The last two years have been explosive for WebKit development – the project has really accelerated, moving at a much faster perceivable rate than the other notable open-source web platform, Mozilla. I’ve been noticing more and more innovations that affect web developers from the Safari blog.
- 2008-04-24 – CSS Masks
- 2008-04-17 – CSS Canvas Drawing
- 2008-04-14 – CSS Gradients
- 2007-10-31 – CSS Animation
- 2007-10-26 – CSS Transforms
- 2006-12-21 – Text Fill and Stroke
- 2004? – HTML Canvas – thankfully this was quickly reviewed and thrown into HTML5 so that Opera and Mozilla could get into the act
- Others -webkit-border-horizontal-spacing, -webkit-border-vertical-spacing, -webkit-margin-bottom-collapse, -webkit-margin-collapse, -webkit-margin-start, -webkit-margin-top-collapse, -webkit-padding-start, background-position-x, background-position-y, -webkit-tap-highlight-color (iPhone only), -webkit-text-security, -webkit-text-size-adjust (iPhone only), -webkit-line-break, -webkit-nbsp-mode, -webkit-rtl-ordering, -webkit-user-drag, -webkit-user-modify, -webkit-user-select, -webkit-dashboard-region (Dashboard only)
What’s troubling me is not that many of these inventions could have been done using SVG (which WebKit now supports quite nicely). I understand that XML is not for everyone and that a few CSS properties are easier to pick up to do what you want.
No, what troubles me is that these innovations are not yet proposed as formal specifications so that they can be interoperably implemented in other browsers (Firefox, Opera). [Update: Correction – as Mark points out below, several of these have indeed been proposed as formal specifications – Bravo!]
The point of the WHATWG effort was both to evolve HTML and to specify it in sufficient detail so that future browser vendors would not have to reverse engineer de facto browser behavior. Will the WHATWG eventually have to churn out CSS5?!?
… Apple has a perfect right to introduce WebKit-specific CSS properties. WebKit is more than just a single web browser. WebKit is a platform and Apple obviously wants to put as many cool web development tools into the hands of its developers as possible. They’re already doing a good job at meeting existing open web standards – why not innovate on the side? Also, using CSS ensures that things can degrade gracefully, so you can’t quite fault Apple for ‘anti-competitve behavior’ like you could Microsoft and Netscape’s efforts during the First Browser War.
Unfortunately these inventions might have the same secondary effect: Forcing the other browser vendors to spend resources on reverse-engineering efforts in order to remain competitive. This could realistically happen before Apple gets a chance to propose these things formally to the W3C. [Update: See Mark’s comment below]. It is much more likely to happen if WebKit were to become the dominant force on the open web.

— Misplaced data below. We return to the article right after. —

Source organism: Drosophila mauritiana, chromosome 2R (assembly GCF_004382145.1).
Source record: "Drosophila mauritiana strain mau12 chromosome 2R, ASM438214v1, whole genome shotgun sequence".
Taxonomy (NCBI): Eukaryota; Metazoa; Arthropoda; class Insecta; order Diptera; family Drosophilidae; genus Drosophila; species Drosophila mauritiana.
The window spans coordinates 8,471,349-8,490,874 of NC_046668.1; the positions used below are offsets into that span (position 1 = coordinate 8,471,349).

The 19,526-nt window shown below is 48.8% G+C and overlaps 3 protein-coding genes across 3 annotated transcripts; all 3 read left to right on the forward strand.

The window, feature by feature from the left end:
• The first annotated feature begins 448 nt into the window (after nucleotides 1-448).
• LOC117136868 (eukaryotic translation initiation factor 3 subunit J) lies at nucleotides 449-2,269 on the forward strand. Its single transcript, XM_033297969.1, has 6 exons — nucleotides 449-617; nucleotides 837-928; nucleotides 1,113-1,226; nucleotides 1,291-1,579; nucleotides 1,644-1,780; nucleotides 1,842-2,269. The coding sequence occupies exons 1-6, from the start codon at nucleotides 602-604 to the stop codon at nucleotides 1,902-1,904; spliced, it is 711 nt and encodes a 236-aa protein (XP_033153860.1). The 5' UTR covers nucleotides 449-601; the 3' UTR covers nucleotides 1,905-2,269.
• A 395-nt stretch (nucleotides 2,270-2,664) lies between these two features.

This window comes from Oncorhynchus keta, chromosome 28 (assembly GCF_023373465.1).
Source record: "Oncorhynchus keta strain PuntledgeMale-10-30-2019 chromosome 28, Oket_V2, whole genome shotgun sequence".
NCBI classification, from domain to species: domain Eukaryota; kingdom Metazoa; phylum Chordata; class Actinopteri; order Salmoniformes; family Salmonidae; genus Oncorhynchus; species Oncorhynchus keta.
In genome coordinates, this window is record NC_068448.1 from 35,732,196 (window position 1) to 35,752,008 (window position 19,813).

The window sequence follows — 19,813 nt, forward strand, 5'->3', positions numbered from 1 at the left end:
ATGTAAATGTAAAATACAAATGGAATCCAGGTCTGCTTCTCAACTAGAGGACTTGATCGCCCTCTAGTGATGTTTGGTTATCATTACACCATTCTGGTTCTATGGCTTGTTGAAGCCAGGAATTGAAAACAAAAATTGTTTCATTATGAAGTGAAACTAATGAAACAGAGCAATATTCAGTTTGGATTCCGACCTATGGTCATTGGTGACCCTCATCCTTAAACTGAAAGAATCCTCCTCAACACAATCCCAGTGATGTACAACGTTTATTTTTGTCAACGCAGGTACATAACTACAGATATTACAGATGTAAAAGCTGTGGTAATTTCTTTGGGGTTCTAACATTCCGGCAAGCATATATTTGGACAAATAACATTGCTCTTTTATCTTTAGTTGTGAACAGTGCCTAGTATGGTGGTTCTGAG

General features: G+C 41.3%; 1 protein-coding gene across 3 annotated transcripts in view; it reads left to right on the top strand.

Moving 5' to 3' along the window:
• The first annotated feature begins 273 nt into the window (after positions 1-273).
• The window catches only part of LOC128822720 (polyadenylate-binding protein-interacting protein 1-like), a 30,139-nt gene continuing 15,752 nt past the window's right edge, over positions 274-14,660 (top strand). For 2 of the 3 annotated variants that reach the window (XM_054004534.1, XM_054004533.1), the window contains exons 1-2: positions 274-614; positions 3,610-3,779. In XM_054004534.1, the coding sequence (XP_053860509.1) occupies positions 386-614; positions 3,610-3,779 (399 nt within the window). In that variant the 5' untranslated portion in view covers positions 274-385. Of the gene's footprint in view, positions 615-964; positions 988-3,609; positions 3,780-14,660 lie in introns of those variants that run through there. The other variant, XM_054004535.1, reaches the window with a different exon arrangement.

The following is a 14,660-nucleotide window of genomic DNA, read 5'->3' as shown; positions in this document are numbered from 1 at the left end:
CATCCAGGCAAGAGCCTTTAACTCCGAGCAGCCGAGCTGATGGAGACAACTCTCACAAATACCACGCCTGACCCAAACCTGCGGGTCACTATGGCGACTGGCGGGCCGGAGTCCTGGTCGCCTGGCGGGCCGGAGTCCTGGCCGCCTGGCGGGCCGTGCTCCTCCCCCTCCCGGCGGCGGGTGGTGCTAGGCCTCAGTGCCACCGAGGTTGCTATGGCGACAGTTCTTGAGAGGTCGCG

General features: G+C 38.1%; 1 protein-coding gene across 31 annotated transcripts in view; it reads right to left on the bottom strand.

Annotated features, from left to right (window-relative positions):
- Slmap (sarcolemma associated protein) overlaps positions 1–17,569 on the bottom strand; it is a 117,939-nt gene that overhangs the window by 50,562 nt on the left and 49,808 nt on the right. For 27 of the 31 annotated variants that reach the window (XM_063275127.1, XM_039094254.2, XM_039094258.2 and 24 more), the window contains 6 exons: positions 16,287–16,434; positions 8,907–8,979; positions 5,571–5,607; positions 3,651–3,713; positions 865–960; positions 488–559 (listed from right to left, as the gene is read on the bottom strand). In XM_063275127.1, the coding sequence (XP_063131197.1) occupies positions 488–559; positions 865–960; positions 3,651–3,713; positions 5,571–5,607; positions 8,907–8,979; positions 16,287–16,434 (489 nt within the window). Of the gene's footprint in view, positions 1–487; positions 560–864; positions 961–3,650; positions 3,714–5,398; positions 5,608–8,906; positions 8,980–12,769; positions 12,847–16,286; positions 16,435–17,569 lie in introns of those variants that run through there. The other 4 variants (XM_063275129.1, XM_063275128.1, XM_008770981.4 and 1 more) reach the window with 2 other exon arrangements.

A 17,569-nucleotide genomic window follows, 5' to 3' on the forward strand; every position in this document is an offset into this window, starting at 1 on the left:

WebKit is not yet the dominant web browser technology, but it’s fast on the rise. From all accounts, it is much easier to pick up and hack on than the Mozilla codebase. Let’s take a look at where it is being used:
- MacOS Dashboard
- Safari on MacOS
- Safari on iPhone
- Google’s Android
- Adobe’s Integrated Runtime (AIR)
- Qt 4.4+
- Nokia S60 Browser
I’m sure readers can help me add to the above list too. I believe there is a plan for WebKit to ultimately take over Konqueror’s KHTML guts one day too, isn’t there? Ironic since WebKit evolved from KHTML in the first place.
Are we seeing any signs of a trend towards a WebKit-dominated web yet? There are already iPhone-specific websites. How long before Opera Mobile and Mozilla Minimo want to get in on that action and are forced to reverse-engineer? And I’m sorry, but looking at the source is not an acceptable alternative to a well-defined specification.
After typing up this entry and proof-reading it, I tried to discern if I had any coherent conclusion and if I could figure out just what the heck I was saying:
- Apple is not in the wrong for introducing WebKit-specific CSS properties, I think they learned their lesson from the HTML Canvas experience.
- You also cannot fault Apple for its adherence to web standards. They are definitely doing their job here
- It seems like they plan to propose these things as standards eventually, which is also a good thing.
- I guess the only thing I can say is that I hope these proposals happen sooner rather than later, for the other browsers’ sake. [Update: As mentioned below, Apple has already proposed many of these things to the W3C as specifications, thereby alleviating most of my concern]. Apple should take a page from what happened to DOM Events: The fact that Netscape and Microsoft had two different event models resulted in the W3C proposing yet a third incompatible Event Model, which Microsoft still has not implemented eight years later. Those type of things just hurt web developers in the end.